Energy & Environment Lab Reducing Pollution from Crop Burning

An estimated 20% of smog in Pakistan’s Punjab province is caused by the burning of rice crop residue. Commonly used as a cheap way of clearing fields for the next planting, this practice releases harmful greenhouse gases with downstream effects on air quality, human health, and climate change.  

Aiming to improve air quality, the Punjab Agriculture Department (AgriPunjab) launched the Mechanized Management of Rice Crop Residue (MMRCR) program to subsidize two types of machines – rice shredders and Happy Seeders – that shred rice crop residue and incorporate it back into the soil, rather than burning it. In partnership with AgriPunjab and the International Growth Centre, the Energy & Environment Lab is designing a randomized control trial to measure the effect of the program on crop burning, crop yields, farmer profits, and air pollution.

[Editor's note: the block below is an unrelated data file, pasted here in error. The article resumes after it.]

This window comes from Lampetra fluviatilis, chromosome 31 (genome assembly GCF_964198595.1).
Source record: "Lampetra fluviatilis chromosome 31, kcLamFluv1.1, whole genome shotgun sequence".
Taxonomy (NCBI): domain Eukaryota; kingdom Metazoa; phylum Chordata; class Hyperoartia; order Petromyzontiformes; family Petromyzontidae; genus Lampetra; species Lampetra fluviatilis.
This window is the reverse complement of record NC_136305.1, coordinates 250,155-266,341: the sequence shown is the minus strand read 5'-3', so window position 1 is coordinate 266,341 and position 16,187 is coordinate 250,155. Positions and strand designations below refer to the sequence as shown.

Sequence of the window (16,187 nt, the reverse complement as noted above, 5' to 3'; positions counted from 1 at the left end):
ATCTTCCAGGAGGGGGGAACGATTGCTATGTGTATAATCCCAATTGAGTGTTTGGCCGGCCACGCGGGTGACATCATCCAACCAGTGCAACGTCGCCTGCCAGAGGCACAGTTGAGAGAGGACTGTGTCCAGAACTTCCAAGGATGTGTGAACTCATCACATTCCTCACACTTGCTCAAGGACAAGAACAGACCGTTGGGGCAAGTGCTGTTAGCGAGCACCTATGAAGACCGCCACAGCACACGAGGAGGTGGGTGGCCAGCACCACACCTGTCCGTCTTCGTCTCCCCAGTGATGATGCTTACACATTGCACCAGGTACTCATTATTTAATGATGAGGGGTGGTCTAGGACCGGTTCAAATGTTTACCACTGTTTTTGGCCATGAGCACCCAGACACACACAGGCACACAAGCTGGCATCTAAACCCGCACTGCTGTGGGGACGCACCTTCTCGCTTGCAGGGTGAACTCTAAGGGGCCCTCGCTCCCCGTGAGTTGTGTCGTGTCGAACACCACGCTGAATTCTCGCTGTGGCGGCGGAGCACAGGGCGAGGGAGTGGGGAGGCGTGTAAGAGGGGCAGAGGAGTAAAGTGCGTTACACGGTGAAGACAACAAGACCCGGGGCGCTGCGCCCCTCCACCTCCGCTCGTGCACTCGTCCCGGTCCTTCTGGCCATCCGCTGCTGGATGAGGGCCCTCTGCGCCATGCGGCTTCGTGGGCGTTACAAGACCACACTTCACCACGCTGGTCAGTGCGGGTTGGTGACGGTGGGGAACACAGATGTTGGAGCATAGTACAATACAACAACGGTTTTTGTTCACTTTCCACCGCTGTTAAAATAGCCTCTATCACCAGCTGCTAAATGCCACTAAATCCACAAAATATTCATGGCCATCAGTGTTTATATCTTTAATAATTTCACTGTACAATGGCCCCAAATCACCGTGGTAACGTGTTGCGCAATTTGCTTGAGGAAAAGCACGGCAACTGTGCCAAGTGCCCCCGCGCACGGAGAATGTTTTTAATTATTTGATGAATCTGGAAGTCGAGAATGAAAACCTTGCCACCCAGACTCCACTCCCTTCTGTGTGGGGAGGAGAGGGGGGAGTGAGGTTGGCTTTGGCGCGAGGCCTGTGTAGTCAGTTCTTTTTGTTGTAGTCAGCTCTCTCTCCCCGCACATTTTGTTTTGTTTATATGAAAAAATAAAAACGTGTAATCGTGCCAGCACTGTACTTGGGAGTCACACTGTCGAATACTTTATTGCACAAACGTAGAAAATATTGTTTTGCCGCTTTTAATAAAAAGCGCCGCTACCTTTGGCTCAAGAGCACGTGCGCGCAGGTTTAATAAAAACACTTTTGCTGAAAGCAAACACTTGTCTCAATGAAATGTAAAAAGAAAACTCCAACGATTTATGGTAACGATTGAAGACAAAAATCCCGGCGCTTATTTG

For this trial, AgriPunjab screened applications to only farmers who were eligible for the program and randomly selected farmers from this group to be able to purchase the devices at the subsidized price. The Lab then established partnerships with local stakeholders to collect data from farmers on their utilization of these green technologies and their residue burning during rice harvest. In addition to spot-checks to observe burning and machine use during rice harvest, the Lab will also administer in-person farmer surveys to gauge farmers' take-up and use of this "green" technology. The results of this research will inform AgriPunjab’s continuing efforts to find ways to reduce pollution from burning of rice crop residue in the province.